a. Auditory aphasia (word deafness) Lesion of auditory association area Patients can hear sounds , the discrimination between specific sounds which are closely spaced in time is lost unable to understand the meaning of spoken words

Types of aphasia
1.Sensory aphasia (receptive aphasia)
b. Visual aphasia (alexia) an acquired reading disability, where reading ability had previously been developed Cant understand the meaning of written words Lesion in areas of the occipital lobe

Types of aphasia
1.Sensory aphasia (receptive aphasia)
C. General sensory aphasia Damage to the Wernicks area Speech is effortless fluent produced at a normal rate, Difficulty in understanding speech. Frequent errors in the choice of words Impaired repetition of complex sentences No motor signs present

Wernicks Area
Area 22 Auditory association area

Brocas area

Area 4

Area 41,42 Primary auditory area Muscles of speech

Angular gyrus area 39

Wernicks Area

Exners area

Area 18,19 Visual association area Area 4

Area 17 Primary visual area Muscles of hand for writting

Motor aphasia ( expressive aphasia)


1. Brocas aphasia May be damage to brocas area Speech is difficult and slow, articulation is impaired Defect to repeat complex sentences Patients seem to comprehend

Associated with right hemiparesis (arm>leg), Due to damage of Bocas area and underlying structures: white matter insula and basal ganglia

Motor aphasia ( expressive aphasia)


2.Agraphia Due to damage of Exners area Understands both written and spoken speech letter formation becomes labored, incoordinated, and takes on a very sloppy appearance the wrong letters may be chosen, and the patient may seem to have "forgotten" how to form certain letters.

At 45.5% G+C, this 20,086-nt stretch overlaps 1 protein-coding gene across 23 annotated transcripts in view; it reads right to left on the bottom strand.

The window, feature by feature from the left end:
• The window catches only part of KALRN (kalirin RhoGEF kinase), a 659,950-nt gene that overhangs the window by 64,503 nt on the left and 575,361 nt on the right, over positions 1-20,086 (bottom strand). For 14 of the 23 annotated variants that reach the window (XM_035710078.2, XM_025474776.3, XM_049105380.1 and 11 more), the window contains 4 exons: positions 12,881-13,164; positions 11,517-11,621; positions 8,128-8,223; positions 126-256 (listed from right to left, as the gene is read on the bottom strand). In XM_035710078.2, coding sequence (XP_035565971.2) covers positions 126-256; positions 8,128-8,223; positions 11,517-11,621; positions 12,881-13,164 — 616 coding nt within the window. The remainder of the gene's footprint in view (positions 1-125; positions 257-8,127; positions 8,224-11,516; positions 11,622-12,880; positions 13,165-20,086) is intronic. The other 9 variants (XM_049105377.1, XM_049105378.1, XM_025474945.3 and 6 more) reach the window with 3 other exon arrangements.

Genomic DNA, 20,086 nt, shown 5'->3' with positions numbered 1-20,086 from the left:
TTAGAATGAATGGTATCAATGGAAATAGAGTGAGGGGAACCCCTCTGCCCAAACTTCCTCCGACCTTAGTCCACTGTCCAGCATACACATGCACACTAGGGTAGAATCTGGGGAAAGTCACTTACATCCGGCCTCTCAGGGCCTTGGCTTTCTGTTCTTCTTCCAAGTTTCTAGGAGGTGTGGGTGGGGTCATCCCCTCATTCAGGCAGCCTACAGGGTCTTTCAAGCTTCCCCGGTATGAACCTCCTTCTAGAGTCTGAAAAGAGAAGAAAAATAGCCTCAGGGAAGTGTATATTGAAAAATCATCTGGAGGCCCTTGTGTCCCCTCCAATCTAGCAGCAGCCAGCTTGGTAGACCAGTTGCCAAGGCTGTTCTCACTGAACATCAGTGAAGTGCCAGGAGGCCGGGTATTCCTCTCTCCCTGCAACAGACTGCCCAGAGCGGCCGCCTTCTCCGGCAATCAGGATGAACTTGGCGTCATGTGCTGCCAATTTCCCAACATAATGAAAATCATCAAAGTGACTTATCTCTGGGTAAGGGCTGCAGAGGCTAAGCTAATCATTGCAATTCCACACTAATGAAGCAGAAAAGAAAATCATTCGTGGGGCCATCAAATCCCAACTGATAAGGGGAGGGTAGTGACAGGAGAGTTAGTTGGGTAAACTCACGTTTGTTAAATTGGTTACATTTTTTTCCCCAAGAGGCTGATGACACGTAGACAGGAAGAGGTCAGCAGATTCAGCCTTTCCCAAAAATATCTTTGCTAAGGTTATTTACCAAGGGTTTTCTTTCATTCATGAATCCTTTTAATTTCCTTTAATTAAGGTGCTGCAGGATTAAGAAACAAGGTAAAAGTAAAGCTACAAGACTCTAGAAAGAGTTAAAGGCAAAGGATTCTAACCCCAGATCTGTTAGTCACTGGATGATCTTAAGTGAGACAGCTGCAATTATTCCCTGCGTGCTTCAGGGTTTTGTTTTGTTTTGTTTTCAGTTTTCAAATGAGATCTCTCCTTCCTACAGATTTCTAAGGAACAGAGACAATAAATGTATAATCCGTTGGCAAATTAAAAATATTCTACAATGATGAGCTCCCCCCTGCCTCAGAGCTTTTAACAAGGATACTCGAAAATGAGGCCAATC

Legion of the angular gyrus area 39: There is no difficulty with speech or understanding of auditory information there is trouble understanding written words or pictures and naming errors because visual information is not processed and transmitted to Wernicks area

Dysarthria

Wernicks Area
Area 22 Auditory association area BG

Brocas area

Area 4

Area 41,42 Primary auditory area

Cerebellum Muscles of speech

Definitions
a group of speech disorders resulting from disturbances in muscular control over the speech mechanism due to damage of central or peripheral nervous system .

1.Impairment of the LMN of the cranial or spinal nerves. weakness and reduced muscle tone (Flaccid dysarthria )

2. damage to the UMN. weakness and spasticity (Spastic dysarthria)

3. Cerebellar disease: incoordination and reduced muscle tone resulting in slow and inaccurate force, range of motion, timing, ofspeech. (Ataxic Dysarthria) 4.basal ganglia disease. Hypokinetic dysarthria: rigidity and reduced force and range of movement. (parkinsonism)

5. basal ganglia diseases characterized by involuntary movements e.g chorea

This involuntary movement interferes with speech. The normal speech is executed but interrupted by abnormal, unpredictable, involuntary movements that distort, slow, interrupt it. (Hyperkinetic dysarthria)